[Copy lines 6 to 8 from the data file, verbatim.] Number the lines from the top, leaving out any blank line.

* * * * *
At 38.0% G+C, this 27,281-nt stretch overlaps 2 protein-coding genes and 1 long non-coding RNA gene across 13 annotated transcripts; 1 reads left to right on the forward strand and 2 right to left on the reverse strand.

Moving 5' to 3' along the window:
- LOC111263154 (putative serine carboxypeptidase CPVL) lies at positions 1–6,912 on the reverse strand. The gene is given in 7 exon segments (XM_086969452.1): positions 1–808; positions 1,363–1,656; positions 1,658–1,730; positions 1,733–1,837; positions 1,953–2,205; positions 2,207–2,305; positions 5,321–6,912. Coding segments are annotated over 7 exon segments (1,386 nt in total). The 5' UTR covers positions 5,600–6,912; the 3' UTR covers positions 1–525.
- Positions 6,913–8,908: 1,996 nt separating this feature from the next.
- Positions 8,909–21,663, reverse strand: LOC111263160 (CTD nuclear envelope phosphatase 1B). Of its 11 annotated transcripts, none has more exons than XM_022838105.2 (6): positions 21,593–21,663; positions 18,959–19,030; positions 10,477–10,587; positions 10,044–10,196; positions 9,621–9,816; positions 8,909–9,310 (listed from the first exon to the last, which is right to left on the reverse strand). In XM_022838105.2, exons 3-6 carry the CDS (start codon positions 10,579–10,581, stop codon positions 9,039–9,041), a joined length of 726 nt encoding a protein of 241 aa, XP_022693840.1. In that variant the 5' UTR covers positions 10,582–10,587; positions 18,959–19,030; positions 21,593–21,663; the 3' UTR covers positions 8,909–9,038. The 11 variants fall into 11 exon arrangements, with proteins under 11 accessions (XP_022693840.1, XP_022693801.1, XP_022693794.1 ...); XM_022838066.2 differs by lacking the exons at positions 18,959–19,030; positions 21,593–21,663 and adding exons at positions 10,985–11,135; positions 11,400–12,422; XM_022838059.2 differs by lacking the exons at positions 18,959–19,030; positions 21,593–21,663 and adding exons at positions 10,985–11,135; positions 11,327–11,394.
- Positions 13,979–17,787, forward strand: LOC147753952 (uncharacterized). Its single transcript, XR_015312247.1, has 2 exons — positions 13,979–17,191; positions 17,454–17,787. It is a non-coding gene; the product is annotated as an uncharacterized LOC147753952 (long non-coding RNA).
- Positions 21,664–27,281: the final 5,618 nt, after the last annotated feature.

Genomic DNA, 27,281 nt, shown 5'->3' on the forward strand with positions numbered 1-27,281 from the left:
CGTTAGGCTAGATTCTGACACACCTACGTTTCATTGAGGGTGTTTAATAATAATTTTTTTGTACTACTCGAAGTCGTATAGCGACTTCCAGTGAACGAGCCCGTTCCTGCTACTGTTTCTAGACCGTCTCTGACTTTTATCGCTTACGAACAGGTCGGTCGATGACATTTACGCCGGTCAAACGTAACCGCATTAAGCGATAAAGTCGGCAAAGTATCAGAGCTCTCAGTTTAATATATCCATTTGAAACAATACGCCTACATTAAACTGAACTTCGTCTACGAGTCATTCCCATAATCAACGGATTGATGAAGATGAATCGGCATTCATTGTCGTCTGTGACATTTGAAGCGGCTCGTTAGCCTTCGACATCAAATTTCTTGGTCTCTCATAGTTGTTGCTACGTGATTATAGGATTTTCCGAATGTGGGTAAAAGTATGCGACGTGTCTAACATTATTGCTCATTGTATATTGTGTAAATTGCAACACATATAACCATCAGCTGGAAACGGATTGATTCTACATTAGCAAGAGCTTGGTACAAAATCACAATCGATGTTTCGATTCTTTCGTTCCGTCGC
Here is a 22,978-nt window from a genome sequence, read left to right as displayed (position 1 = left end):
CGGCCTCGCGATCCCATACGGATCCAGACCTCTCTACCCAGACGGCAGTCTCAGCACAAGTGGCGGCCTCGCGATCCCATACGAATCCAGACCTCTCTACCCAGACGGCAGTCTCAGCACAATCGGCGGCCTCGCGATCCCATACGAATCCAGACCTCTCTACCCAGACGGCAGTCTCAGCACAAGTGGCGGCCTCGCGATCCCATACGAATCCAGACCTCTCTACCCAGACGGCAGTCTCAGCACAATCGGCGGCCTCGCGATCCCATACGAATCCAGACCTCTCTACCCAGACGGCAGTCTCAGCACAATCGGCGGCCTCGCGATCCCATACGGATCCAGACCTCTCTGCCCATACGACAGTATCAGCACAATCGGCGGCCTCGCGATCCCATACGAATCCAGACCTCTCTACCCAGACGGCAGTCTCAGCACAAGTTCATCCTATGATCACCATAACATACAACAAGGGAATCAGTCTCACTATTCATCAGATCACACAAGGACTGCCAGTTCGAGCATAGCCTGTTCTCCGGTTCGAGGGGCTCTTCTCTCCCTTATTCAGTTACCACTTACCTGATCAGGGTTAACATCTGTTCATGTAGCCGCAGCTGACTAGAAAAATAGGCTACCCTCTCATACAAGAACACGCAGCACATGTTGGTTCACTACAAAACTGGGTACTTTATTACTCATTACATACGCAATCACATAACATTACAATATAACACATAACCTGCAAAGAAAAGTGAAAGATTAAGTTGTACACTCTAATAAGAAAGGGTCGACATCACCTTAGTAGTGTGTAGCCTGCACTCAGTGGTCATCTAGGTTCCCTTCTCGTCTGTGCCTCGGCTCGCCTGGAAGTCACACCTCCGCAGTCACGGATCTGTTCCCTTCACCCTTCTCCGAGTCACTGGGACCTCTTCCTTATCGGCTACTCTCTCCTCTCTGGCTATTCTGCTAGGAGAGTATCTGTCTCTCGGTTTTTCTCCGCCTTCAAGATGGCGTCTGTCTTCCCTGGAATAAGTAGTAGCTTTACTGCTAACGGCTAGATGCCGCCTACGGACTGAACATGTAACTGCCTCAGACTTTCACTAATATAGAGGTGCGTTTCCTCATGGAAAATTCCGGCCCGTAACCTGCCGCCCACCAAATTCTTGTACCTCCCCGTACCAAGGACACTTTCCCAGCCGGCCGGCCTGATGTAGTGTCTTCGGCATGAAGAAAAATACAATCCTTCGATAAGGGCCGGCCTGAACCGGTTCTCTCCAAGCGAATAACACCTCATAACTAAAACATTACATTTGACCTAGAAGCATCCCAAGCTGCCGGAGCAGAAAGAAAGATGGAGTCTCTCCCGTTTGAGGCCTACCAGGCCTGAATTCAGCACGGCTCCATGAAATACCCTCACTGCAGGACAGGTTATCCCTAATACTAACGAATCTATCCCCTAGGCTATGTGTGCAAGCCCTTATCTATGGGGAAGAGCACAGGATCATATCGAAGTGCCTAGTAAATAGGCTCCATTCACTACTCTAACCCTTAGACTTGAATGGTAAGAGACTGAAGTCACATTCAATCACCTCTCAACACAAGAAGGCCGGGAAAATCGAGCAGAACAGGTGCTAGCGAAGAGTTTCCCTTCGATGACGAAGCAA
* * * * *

- Positions 13,979–17,787, forward strand: LOC147753952 (uncharacterized). Its single transcript, XR_015312247.1, has 2 exons — positions 13,979–17,191; positions 17,454–17,787. It is a non-coding gene; the product is annotated as an uncharacterized LOC147753952 (long non-coding RNA).
- Positions 21,664–27,281: the final 5,618 nt, after the last annotated feature.

Genomic DNA, 27,281 nt, shown 5'->3' on the forward strand with positions numbered 1-27,281 from the left: